Nu­ances of health­care re­form dom­i­nate con­fer­ence

MGMA con­fer­ence speak­ers delve into new law

Modern Healthcare - - News - Andis Robeznieks

Health­care re­form—and all that may or may not come with it— dom­i­nated the talk at the Med­i­cal Group Man­age­ment As­so­ci­a­tion’s an­nual con­fer­ence and ex­hi­bi­tion in New Or­leans last week.

The need to know how re­form will af­fect med­i­cal prac­tices likely drove a 30% in­crease in paid at­ten­dance as 2,800 peo­ple came to this year’s con­fer­ence com­pared with the 2,150 who at­tended the an­nual con­fer­ence last year in Den­ver. In­clud­ing ex­hibitors and guests, to­tal that this is­sue was not men­tioned in im­ple­men­ta­tion rules, so MGMA govern­ment af­fairs staff “talked to the per­son who wrote the rule,” and he can­didly told the MGMA, “We haven’t thought of that.” Gil­berg expressed con­fi­dence though, that “bright­line guid­ance” would ap­pear in fi­nal rules.

At a panel dis­cus­sion on health­care re­form, Chip Kahn, pres­i­dent of the Fed­er­a­tion of Amer­i­can Hos­pi­tals, noted that if Repub­li­cans suc­cess­fully pass leg­is­la­tion to undo re­forms, Pres­i­dent Barack Obama will veto it. “Health- how the con­cept they were pro­mot­ing could trans­form health­care de­liv­ery. Chuck Moses, a prac­tice-en­hance­ment fa­cil­i­ta­tor with Trans­forMED, said med­i­cal homes of­fer the chance for physi­cians, nurses and ad­min­is­tra­tive staff to work to­gether in ways they never have be­fore to im­prove qual­ity and lower costs.

“The pa­tient-cen­tered med­i­cal home cre­ates a frame­work for change,” he said.

An­other Trans­forMED pre­sen­ter, physi­cian as­sis­tant Diane Card­well, agreed and said, “This is an op­por­tu­nity for pri­mary care to drive things.”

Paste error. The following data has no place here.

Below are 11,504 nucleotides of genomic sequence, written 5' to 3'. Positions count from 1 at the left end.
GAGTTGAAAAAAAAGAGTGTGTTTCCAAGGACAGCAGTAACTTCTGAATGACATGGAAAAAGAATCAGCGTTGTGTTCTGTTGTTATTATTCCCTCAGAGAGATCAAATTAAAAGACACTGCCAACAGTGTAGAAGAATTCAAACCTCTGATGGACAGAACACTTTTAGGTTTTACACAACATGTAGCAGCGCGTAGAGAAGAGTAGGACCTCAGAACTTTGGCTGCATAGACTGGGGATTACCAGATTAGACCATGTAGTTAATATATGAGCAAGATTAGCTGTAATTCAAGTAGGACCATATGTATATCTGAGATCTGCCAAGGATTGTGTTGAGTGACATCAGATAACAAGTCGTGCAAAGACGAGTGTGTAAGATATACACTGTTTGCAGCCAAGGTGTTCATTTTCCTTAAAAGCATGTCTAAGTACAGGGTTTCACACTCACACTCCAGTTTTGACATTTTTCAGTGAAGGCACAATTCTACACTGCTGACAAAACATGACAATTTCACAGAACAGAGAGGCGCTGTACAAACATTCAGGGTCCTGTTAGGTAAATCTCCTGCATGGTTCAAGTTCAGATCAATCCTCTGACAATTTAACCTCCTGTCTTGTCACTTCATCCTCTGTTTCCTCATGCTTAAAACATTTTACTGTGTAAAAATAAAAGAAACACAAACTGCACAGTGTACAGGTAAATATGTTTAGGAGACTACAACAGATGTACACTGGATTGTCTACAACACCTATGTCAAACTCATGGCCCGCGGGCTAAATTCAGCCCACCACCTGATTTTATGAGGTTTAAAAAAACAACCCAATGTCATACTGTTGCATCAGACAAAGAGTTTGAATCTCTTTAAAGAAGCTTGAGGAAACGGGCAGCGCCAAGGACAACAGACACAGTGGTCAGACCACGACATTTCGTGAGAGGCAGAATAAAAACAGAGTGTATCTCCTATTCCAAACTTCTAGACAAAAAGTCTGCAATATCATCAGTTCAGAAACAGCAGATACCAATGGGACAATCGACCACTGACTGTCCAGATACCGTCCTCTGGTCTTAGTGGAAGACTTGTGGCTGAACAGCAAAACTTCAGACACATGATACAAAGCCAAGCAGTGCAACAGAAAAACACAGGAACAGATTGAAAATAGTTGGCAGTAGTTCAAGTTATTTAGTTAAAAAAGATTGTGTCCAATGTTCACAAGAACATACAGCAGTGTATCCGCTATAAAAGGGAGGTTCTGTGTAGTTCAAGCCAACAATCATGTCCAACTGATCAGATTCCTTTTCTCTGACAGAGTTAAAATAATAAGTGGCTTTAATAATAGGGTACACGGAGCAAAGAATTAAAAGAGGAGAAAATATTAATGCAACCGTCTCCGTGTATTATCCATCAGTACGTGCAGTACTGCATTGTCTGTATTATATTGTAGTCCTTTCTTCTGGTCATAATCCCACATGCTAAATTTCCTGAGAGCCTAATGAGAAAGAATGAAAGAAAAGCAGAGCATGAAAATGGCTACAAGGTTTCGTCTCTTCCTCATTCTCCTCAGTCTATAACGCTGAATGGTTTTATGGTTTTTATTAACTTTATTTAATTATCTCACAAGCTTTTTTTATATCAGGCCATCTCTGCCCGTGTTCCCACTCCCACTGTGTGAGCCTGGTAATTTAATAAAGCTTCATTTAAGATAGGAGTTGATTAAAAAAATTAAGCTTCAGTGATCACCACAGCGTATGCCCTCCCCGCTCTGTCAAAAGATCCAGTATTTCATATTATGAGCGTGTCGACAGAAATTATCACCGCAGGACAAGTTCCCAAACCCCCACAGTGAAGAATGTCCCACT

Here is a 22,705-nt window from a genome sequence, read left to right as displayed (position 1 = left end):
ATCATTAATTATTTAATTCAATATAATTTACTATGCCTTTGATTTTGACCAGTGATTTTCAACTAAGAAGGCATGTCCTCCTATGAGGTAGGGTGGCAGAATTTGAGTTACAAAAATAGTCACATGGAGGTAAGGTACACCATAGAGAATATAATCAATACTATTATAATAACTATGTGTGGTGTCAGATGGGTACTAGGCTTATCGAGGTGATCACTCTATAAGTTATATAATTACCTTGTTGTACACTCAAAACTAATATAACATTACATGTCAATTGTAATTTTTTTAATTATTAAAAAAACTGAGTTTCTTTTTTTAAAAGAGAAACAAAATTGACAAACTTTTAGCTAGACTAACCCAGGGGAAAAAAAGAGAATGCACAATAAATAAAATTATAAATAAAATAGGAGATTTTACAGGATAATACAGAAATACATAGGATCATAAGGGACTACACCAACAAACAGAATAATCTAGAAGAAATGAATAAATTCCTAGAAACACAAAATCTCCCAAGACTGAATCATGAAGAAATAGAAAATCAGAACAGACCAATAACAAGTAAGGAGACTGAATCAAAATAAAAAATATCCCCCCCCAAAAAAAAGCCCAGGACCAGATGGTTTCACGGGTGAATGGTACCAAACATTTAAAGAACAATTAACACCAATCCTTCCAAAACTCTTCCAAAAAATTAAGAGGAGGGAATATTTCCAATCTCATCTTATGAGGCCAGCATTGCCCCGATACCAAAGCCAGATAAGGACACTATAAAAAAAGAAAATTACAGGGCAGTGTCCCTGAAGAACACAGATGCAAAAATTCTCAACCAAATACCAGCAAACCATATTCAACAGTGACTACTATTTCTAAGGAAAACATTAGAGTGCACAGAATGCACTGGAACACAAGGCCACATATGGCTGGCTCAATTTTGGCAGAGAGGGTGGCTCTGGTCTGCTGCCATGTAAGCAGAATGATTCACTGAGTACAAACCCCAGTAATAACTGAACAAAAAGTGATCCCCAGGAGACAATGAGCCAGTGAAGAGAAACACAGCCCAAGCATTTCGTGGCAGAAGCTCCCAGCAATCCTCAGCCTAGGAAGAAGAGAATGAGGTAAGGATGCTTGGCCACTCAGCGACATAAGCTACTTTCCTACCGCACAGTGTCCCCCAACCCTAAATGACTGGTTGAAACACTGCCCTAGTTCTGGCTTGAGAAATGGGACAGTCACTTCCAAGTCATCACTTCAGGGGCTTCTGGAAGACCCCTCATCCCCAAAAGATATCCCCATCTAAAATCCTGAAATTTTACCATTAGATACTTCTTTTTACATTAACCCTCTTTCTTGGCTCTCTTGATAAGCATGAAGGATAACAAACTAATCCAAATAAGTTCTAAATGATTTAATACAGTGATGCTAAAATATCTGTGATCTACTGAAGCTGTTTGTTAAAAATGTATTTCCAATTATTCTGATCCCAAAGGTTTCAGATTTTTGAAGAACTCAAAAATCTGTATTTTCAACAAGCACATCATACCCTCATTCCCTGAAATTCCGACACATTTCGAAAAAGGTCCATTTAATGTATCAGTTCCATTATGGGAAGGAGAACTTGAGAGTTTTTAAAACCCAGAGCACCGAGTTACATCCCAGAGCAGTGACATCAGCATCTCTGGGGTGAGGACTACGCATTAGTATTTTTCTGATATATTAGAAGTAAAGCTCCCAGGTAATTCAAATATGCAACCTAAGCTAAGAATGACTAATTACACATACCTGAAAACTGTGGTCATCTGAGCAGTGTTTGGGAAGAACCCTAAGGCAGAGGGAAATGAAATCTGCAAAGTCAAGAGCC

Op­ti­mistic words from speak­ers, how­ever, were con­trasted with con­cern from at­ten­dees who feared new ac­count­able care and bun­dled pay­ment schemes would lead to some sort of penalty against them as a re­sult of pa­tients who ex­press no in­ter­est in im­prov­ing their own health low­er­ing provider qual­ity scores.

Re­peal of the Medi­care pay­ment for­mula was an­other hot is­sue at the con­fer­ence, along with pre­par­ing for the new ICD-10 billing and di­ag­nos­tic codes, and im­ple­ment­ing and us­ing in­for­ma­tion technology.

David Blu­men­thal, the HHS na­tional co­or­di­na­tor for health IT, and Tony Tren­kle, di­rec­tor of CMS’ Of­fice of E-health Stan­dards and Ser­vices, ex­plained the nuts and bolts of the govern­ment’s mean­ing­ful-use re­quire­ments for health IT in­cen­tive pay­ments and what changes elec­tronic health­care-record adop­tion are ex­pected to bring.

Wil­liam Crounse, Mi­crosoft’s se­nior di­rec­tor for world­wide health, dis­cussed the lat­est IT in­no­va­tions in a key­note speech while not­ing how the U.S. still lagged be­hind other in­dus­trial na­tions in IT im­ple­men­ta­tion. He said he was “of­fended” by U.S. hos­pi­tals on tight bud­gets spend­ing $150 mil­lion on EHR sys­tems while hos­pi­tals in other coun­tries were cus­tomiz­ing off-the-shelf prod­ucts that can “run cir­cles around” what is used here for much less money.

The con­fer­ence closed on an in­spi­ra­tional note from Tulane Uni­ver­sity Pres­i­dent Scott Cowen, who told how his in­sti­tu­tion has been re­built af­ter the dis­as­ter of Hur­ri­cane Ka­t­rina five years ago. Cowen said Tulane’s School of Medicine re­ceived an ap­pli­ca­tion from roughly one out of ev­ery four stu­dents ap­ply­ing for med­i­cal school this fall, and how the makeshift clinic it opened out­side the Har­rah’s New Or­leans Ho­tel & Casino led to the cre­ation of a com­mu­nity net­work of 89 pri­mary-care clin­ics that he said was the high­est den­sity of med­i­cal homes in the nation.

“Our in­sti­tu­tion has not only re­cov­ered, we’re thriv­ing,” Cowen said. “In a bizarre way, Ka­t­rina made us a bet­ter and stronger in­sti­tu­tion.”

— With Gregg Blesch, Mau­reen McKin­ney and David Burda

The MGMA an­nual con­fer­ence en­joyed a 30% in­crease in at­ten­dance over last year.

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